In light of recent police incidents inside and outside several downtown Birmingham bars, the city is trying to figure out how it can work to prevent these problems in the future.
To do that, Birmingham is considering several options for more closely monitoring the city's liquor licenses and the businesses that have them.
At the Monday night meeting of the Birmingham City Commission, City Manager Bob Bruner said the move was spurred by several unrelated public safety incidents on April 1-2. These incidents include a gun being discharged on South Old Woodward during a fight after South Bar's closing time, as well as fights at Chen Chow and the Hamilton Room.
After increasing police patrols and instructing South, Chen Chow and the Hamilton Room to shut down valet service early, the city announced it would be investigating short-term public safety concerns and long-term public policy issues regarding Birmingham businesses with liquor licenses.
At the Monday night meeting, Bruner discussed the five options on the table for better monitoring businesses with liquor licenses:
- Require a contract: The first option would be to amend the city code so that a contract is required for all businesses with liquor licenses. This would be similar to the contract required for those operating with a bistro license. A contract could also be required for uses associated with alcohol (see below).
- Amend zoning ordinance for uses associated with alcohol: The second option would be to amend the city's zoning ordinance so that it would specifically define and prohibit certain uses associated with alcohol sales — such as running a nightclub, for example — particularly if they are deemed detrimental to the surrounding neighborhood. Crafting a good definition of "alcoholic beverage sales," as well any associated uses, would be crucial to this strategy, Bruner said, and would require additional legal research.
- Require a SLUP for uses associated with alcohol: A third option would be to require a Special Land Use Permit (SLUP) for certain uses associated with alcohol sales, such as being a nightclub. This would also involve defining "alcoholic beverage sales." A SLUP request must go before the City Commission before a business is approved.
- Require a SLUP based on size: Alternatively, the city could require a SLUP for all businesses with a floor area greater than a certain size. A similar provision already exists in the Rail District, where a SLUP is required for businesses greater than 6,000 square feet.
- Require a SLUP for all alcoholic beverage sales: A final, more broad option would be to require a SLUP for all establishments that wanted to sell alcohol, regardless of the specific use or total floor area. Bruner said this being the broadest option, it was also the option most likely to have unintended consequences.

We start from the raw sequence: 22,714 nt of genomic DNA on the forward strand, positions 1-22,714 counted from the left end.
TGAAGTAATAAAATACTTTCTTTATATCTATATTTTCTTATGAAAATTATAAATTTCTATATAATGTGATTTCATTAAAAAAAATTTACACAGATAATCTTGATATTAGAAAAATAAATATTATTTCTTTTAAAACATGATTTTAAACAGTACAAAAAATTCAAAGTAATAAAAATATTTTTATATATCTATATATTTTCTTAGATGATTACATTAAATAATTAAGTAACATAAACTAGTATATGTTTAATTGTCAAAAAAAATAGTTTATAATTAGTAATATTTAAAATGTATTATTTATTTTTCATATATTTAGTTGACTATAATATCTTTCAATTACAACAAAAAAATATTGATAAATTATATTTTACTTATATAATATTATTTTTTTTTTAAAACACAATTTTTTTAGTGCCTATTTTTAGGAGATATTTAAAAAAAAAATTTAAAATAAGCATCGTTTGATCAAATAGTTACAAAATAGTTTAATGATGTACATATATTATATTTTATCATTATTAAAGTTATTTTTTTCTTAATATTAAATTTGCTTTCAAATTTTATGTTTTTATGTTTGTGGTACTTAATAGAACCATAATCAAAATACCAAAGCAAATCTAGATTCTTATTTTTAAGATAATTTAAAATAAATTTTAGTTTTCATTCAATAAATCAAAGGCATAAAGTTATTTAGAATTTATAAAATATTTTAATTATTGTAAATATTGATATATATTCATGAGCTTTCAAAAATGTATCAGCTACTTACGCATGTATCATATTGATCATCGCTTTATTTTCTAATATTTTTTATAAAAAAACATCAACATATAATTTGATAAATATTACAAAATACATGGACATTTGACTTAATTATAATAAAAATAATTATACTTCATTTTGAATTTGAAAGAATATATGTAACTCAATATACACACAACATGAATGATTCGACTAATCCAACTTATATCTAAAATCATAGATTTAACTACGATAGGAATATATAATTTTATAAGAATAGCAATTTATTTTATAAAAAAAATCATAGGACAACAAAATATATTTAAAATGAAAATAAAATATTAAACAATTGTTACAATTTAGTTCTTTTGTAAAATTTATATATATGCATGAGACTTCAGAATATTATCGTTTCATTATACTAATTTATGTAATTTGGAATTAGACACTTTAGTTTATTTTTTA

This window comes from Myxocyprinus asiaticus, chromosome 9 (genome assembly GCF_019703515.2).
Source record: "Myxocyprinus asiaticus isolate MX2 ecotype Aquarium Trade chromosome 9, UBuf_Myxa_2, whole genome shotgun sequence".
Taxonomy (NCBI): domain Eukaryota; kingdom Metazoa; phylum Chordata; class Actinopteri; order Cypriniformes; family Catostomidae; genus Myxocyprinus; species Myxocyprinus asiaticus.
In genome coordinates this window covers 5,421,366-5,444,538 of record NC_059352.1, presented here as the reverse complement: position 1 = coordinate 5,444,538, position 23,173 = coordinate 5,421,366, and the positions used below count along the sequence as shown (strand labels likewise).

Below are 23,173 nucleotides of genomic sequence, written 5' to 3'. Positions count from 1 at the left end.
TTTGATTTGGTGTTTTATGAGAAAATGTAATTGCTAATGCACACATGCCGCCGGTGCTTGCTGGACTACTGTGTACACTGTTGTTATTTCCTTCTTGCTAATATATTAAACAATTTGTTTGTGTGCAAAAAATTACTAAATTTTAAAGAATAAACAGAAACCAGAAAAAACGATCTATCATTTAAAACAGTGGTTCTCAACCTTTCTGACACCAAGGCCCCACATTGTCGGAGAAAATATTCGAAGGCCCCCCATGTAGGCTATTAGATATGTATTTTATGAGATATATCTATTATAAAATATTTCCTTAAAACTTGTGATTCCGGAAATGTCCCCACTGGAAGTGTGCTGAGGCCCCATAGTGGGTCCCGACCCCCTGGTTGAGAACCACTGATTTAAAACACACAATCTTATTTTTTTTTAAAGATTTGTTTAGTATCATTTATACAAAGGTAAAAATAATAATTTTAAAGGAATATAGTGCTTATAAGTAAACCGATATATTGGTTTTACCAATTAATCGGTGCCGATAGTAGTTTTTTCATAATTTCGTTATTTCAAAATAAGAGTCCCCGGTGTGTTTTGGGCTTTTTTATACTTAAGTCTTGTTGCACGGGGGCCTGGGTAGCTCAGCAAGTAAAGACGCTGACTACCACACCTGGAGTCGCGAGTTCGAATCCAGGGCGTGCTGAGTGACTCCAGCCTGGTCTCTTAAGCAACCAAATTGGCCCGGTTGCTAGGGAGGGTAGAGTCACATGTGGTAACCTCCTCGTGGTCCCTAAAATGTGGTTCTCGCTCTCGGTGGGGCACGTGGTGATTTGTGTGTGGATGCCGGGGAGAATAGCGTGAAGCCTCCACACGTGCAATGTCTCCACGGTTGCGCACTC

Commissioner cautious about harming current businesses
According to Bruner, should any options be adopted, they would not likely impact existing businesses, only new businesses.
Still, commissioners cautioned Bruner about pursuing any options that could penalize existing businesses, particularly ones that don't have problems with the police.
"I don't want to penalize our existing restaurateurs," Commissioner Rackeline Hoff said. "I can't remember anything as significant as what's been happening in recent years. Most operations are handled relatively well. Sure, there's going to be problems, but that's to be expected."
Susan Peabody, owner of Peabody's Restaurant, said she was concerned that if the City Commission made it more difficult to obtain a Birmingham liquor license, current licenses would then be devalued.
Commissioner Tom McDaniel said he wasn't sure how requiring a contract will solve many of the problems. "I don't think a contract will help us very much in regulating patron behavior, particularly after they leave the establishment and that's where we're having the problems," he said. "The problem really is use."
Commissioner Scott Moore stressed the need for clear definitions. "I have said from the very beginning that the term nightclubs has been, in some ways, misapplied here," he said. "We don't have nightclubs, from my perspective, in Birmingham. We have something else going on here. We need to truly define what we mean by nightclubs."
Mayor Mark Nickita said he believed the commission didn't have enough information to make any kind of decision Monday, but urged the city to move forward on its research as it whittles down the options and figure out what makes the best sense.
"I don't think we have enough right now to make a direct move," he said. "But I think it's a very important exercise to start with."
Bruner said the city will continue researching various options and solicit input from business owners. Should a change to the city's zoning ordinance be on the table, the issue would go before the Planning Board. Otherwise any changes would require a public hearing in front of the City Commission.
For more discussion on public safety in Birmingham, visit A Community Discussion on Public Safety in Birmingham.